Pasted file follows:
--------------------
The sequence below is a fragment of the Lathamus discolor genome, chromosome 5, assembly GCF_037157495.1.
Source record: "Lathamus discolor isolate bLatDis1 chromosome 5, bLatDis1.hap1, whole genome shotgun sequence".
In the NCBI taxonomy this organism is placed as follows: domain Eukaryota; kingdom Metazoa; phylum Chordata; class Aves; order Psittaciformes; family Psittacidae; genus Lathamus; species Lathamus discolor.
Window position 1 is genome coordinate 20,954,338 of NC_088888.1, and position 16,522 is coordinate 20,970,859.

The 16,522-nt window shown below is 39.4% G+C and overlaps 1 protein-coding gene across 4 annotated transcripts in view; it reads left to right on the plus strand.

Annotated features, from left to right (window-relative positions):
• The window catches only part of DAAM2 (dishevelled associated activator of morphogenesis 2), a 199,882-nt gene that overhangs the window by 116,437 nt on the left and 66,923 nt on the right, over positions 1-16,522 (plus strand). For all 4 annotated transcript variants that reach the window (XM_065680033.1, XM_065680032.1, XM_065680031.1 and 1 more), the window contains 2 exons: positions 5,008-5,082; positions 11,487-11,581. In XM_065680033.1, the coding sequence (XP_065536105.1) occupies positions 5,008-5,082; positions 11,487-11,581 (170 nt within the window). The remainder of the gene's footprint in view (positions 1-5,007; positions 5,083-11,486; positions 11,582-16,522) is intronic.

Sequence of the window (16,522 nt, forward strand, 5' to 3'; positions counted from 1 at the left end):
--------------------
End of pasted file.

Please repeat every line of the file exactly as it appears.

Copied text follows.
The sequence below is a fragment of the Lathamus discolor genome, chromosome 5, assembly GCF_037157495.1.
Source record: "Lathamus discolor isolate bLatDis1 chromosome 5, bLatDis1.hap1, whole genome shotgun sequence".
In the NCBI taxonomy this organism is placed as follows: domain Eukaryota; kingdom Metazoa; phylum Chordata; class Aves; order Psittaciformes; family Psittacidae; genus Lathamus; species Lathamus discolor.
Window position 1 is genome coordinate 20,954,338 of NC_088888.1, and position 16,522 is coordinate 20,970,859.

The 16,522-nt window shown below is 39.4% G+C and overlaps 1 protein-coding gene across 4 annotated transcripts in view; it reads left to right on the plus strand.

Annotated features, from left to right (window-relative positions):
• The window catches only part of DAAM2 (dishevelled associated activator of morphogenesis 2), a 199,882-nt gene that overhangs the window by 116,437 nt on the left and 66,923 nt on the right, over positions 1-16,522 (plus strand). For all 4 annotated transcript variants that reach the window (XM_065680033.1, XM_065680032.1, XM_065680031.1 and 1 more), the window contains 2 exons: positions 5,008-5,082; positions 11,487-11,581. In XM_065680033.1, the coding sequence (XP_065536105.1) occupies positions 5,008-5,082; positions 11,487-11,581 (170 nt within the window). The remainder of the gene's footprint in view (positions 1-5,007; positions 5,083-11,486; positions 11,582-16,522) is intronic.

Sequence of the window (16,522 nt, forward strand, 5' to 3'; positions counted from 1 at the left end):